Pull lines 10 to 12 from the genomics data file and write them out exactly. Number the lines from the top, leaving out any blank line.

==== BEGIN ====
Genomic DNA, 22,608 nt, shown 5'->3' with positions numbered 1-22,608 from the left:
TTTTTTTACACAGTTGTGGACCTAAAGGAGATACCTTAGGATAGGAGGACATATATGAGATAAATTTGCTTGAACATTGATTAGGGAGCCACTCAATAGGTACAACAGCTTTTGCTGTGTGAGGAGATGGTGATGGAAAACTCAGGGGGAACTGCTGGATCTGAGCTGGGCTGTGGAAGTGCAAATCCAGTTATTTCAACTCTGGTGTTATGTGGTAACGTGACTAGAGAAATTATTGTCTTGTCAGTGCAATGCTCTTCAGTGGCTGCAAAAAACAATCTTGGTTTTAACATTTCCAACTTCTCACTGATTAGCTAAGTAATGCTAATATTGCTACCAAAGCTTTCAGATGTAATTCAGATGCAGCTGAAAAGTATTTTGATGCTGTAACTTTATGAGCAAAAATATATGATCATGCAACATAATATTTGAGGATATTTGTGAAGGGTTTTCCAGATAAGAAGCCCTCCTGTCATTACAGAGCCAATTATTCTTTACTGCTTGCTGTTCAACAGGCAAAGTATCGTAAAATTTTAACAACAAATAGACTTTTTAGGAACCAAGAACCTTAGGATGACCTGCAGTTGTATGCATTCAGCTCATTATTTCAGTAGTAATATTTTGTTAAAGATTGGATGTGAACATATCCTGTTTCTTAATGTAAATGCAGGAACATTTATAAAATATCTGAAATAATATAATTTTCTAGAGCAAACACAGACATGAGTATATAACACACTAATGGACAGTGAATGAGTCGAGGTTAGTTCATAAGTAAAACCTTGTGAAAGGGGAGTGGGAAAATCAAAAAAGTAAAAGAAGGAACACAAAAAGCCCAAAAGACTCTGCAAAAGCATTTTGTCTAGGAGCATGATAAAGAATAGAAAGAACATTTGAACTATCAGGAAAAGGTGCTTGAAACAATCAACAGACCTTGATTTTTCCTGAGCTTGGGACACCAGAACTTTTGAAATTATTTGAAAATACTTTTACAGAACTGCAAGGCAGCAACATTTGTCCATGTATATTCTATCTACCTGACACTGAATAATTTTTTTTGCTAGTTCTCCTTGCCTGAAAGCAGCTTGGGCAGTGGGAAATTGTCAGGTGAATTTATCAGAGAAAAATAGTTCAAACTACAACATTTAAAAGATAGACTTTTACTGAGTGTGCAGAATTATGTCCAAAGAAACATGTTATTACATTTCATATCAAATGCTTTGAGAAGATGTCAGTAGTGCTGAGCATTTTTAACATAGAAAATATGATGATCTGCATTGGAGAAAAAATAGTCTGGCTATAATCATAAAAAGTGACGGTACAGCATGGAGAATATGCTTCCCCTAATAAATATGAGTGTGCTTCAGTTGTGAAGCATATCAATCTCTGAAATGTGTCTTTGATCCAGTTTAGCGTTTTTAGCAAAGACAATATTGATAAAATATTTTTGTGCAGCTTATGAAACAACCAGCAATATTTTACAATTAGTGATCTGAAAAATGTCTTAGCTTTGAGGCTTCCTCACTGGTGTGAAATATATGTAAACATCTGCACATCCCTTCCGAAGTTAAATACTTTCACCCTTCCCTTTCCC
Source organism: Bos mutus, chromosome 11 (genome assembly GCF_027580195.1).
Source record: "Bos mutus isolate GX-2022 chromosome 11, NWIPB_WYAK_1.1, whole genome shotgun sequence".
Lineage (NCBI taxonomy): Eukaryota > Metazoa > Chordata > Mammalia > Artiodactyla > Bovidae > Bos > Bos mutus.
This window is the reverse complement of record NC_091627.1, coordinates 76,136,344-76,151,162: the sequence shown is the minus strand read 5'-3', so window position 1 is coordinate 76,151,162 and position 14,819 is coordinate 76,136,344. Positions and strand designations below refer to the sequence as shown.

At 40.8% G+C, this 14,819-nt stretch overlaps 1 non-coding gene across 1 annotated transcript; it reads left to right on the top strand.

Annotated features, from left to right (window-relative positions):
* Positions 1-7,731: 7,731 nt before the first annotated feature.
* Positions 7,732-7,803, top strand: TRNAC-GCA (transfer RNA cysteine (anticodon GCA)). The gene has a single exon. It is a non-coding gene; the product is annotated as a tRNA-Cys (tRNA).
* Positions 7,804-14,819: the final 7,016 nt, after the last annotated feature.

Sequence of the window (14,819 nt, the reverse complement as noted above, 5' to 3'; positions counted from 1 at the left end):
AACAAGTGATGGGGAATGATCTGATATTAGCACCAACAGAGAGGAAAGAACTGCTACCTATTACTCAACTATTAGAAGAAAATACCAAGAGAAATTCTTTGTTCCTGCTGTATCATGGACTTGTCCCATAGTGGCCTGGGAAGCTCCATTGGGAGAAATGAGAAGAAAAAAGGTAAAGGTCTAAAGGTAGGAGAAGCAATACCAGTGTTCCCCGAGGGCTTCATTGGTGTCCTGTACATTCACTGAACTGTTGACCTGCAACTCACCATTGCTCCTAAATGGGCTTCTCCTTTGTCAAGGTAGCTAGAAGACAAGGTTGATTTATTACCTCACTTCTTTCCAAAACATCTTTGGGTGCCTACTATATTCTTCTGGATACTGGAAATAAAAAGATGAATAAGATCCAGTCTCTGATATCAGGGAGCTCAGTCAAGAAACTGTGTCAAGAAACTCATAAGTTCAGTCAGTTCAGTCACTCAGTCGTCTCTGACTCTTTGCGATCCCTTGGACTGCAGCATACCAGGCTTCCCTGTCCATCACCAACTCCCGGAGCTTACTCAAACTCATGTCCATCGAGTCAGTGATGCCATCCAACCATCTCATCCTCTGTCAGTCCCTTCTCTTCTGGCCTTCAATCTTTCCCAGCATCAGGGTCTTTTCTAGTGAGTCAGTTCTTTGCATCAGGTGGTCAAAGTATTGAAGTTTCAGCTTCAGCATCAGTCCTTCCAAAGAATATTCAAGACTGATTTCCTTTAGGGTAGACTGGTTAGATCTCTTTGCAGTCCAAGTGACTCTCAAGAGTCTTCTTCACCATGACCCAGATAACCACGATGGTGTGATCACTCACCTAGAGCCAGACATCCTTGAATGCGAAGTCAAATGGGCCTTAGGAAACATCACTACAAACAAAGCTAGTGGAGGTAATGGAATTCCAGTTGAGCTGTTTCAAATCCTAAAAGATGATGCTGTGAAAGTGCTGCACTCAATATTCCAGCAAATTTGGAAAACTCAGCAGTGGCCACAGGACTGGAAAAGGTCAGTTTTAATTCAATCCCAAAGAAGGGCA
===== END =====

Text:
* Positions 7,732-7,803, top strand: TRNAC-GCA (transfer RNA cysteine (anticodon GCA)). The gene has a single exon. It is a non-coding gene; the product is annotated as a tRNA-Cys (tRNA).
* Positions 7,804-14,819: the final 7,016 nt, after the last annotated feature.

Sequence of the window (14,819 nt, the reverse complement as noted above, 5' to 3'; positions counted from 1 at the left end):